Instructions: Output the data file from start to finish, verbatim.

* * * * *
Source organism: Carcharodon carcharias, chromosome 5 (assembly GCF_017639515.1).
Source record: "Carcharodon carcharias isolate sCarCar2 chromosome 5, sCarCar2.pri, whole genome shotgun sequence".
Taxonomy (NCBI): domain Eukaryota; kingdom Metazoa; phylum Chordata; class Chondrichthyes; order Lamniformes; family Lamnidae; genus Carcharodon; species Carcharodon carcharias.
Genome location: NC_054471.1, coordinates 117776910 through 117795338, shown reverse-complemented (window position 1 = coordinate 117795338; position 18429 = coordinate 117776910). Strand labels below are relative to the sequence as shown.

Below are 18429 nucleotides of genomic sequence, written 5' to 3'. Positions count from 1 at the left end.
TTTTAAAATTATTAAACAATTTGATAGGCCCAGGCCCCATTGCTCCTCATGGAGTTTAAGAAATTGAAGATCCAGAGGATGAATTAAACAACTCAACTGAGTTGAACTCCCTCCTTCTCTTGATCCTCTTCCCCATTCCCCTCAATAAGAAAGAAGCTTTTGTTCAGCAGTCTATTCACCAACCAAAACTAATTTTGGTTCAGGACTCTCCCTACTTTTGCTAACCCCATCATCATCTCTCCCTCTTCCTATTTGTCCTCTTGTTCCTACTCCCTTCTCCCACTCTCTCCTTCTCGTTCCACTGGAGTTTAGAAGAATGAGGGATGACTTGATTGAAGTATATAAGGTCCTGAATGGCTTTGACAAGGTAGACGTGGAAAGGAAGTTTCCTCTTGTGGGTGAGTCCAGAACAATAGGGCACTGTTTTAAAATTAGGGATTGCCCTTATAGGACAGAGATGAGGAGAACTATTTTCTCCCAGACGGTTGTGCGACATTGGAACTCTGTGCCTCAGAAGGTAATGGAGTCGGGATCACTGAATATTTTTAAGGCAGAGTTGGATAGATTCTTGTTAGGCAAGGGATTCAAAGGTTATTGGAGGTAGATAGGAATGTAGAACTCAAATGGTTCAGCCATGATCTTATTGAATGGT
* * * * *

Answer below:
Source organism: Carcharodon carcharias, chromosome 5 (assembly GCF_017639515.1).
Source record: "Carcharodon carcharias isolate sCarCar2 chromosome 5, sCarCar2.pri, whole genome shotgun sequence".
Taxonomy (NCBI): domain Eukaryota; kingdom Metazoa; phylum Chordata; class Chondrichthyes; order Lamniformes; family Lamnidae; genus Carcharodon; species Carcharodon carcharias.
Genome location: NC_054471.1, coordinates 117776910 through 117795338, shown reverse-complemented (window position 1 = coordinate 117795338; position 18429 = coordinate 117776910). Strand labels below are relative to the sequence as shown.

Below are 18429 nucleotides of genomic sequence, written 5' to 3'. Positions count from 1 at the left end.
TTTTAAAATTATTAAACAATTTGATAGGCCCAGGCCCCATTGCTCCTCATGGAGTTTAAGAAATTGAAGATCCAGAGGATGAATTAAACAACTCAACTGAGTTGAACTCCCTCCTTCTCTTGATCCTCTTCCCCATTCCCCTCAATAAGAAAGAAGCTTTTGTTCAGCAGTCTATTCACCAACCAAAACTAATTTTGGTTCAGGACTCTCCCTACTTTTGCTAACCCCATCATCATCTCTCCCTCTTCCTATTTGTCCTCTTGTTCCTACTCCCTTCTCCCACTCTCTCCTTCTCGTTCCACTGGAGTTTAGAAGAATGAGGGATGACTTGATTGAAGTATATAAGGTCCTGAATGGCTTTGACAAGGTAGACGTGGAAAGGAAGTTTCCTCTTGTGGGTGAGTCCAGAACAATAGGGCACTGTTTTAAAATTAGGGATTGCCCTTATAGGACAGAGATGAGGAGAACTATTTTCTCCCAGACGGTTGTGCGACATTGGAACTCTGTGCCTCAGAAGGTAATGGAGTCGGGATCACTGAATATTTTTAAGGCAGAGTTGGATAGATTCTTGTTAGGCAAGGGATTCAAAGGTTATTGGAGGTAGATAGGAATGTAGAACTCAAATGGTTCAGCCATGATCTTATTGAATGGT